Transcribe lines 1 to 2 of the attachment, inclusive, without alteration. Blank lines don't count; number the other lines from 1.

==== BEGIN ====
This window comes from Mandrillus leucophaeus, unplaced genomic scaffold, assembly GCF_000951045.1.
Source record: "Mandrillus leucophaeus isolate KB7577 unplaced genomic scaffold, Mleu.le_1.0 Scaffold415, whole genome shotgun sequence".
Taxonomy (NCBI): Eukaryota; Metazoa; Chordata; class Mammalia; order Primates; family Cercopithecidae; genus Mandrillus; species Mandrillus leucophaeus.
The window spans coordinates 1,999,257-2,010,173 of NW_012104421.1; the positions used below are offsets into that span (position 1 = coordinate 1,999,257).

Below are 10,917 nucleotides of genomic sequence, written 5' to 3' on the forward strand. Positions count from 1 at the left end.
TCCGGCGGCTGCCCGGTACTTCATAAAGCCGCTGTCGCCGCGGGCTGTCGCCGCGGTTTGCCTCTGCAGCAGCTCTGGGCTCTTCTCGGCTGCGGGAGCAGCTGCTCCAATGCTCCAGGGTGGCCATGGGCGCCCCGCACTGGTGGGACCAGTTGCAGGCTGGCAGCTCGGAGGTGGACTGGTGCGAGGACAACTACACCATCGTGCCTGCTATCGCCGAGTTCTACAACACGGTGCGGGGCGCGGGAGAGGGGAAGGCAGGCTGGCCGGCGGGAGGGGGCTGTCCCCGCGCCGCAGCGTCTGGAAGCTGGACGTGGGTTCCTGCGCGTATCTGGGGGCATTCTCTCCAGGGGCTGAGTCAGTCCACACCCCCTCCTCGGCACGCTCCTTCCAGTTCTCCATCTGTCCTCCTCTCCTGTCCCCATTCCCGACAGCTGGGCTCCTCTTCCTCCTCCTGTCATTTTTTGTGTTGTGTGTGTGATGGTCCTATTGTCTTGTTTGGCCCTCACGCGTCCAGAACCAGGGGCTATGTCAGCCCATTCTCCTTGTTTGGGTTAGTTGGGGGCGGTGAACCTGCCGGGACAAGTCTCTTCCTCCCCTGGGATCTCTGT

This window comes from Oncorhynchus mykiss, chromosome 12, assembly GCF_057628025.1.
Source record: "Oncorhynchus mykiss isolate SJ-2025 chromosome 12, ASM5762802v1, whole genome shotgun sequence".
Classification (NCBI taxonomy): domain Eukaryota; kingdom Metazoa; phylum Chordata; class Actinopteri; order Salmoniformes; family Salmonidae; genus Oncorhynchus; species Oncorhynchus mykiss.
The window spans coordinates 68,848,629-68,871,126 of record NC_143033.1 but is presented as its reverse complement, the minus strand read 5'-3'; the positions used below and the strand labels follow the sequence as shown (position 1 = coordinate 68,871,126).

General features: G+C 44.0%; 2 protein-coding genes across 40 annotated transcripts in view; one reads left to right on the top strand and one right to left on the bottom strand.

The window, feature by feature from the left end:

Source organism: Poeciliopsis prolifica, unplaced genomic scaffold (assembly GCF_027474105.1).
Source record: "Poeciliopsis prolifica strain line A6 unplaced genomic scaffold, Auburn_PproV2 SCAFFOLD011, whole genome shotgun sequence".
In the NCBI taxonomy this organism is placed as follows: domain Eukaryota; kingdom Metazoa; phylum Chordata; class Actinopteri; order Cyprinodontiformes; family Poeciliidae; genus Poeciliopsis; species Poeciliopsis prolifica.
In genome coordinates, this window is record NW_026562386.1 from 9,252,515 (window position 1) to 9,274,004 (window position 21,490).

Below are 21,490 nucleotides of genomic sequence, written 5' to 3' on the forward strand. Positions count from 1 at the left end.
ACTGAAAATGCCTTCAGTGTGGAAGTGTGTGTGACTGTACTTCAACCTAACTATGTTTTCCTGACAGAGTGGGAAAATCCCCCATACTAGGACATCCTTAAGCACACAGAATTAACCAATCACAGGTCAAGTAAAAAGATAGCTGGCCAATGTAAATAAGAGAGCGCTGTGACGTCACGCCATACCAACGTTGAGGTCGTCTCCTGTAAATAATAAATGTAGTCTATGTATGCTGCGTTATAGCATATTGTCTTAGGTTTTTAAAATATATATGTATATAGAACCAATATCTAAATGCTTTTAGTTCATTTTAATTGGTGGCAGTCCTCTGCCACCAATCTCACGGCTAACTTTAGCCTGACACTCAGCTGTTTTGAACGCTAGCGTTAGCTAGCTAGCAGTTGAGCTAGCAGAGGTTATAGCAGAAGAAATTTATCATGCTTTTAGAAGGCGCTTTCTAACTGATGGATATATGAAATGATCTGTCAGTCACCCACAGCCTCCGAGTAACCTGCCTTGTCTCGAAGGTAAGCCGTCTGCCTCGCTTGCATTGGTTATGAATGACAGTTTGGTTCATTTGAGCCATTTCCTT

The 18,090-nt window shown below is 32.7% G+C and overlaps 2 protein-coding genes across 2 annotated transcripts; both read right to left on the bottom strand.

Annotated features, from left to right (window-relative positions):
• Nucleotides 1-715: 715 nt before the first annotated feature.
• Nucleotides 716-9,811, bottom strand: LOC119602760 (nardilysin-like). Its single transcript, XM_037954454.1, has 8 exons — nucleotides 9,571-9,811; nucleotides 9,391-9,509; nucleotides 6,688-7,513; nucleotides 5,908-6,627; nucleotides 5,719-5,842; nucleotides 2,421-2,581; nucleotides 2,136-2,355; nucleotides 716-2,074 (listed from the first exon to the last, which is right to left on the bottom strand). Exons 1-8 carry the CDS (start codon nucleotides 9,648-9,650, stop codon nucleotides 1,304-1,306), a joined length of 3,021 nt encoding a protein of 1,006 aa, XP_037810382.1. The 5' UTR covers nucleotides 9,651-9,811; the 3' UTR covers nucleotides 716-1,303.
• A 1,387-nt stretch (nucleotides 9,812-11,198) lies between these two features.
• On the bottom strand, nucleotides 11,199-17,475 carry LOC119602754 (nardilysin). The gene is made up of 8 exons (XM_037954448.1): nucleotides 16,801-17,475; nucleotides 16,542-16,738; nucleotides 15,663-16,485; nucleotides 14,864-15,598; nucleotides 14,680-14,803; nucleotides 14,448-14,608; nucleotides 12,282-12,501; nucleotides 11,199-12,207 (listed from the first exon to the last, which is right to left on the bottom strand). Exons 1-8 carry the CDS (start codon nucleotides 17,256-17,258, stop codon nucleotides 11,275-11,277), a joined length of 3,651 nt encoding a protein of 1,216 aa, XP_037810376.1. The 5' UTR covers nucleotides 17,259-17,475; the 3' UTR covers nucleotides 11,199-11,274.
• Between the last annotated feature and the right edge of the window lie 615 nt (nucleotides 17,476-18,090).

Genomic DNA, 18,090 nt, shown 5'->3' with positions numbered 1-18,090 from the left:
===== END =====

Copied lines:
This window comes from Mandrillus leucophaeus, unplaced genomic scaffold, assembly GCF_000951045.1.
Source record: "Mandrillus leucophaeus isolate KB7577 unplaced genomic scaffold, Mleu.le_1.0 Scaffold415, whole genome shotgun sequence".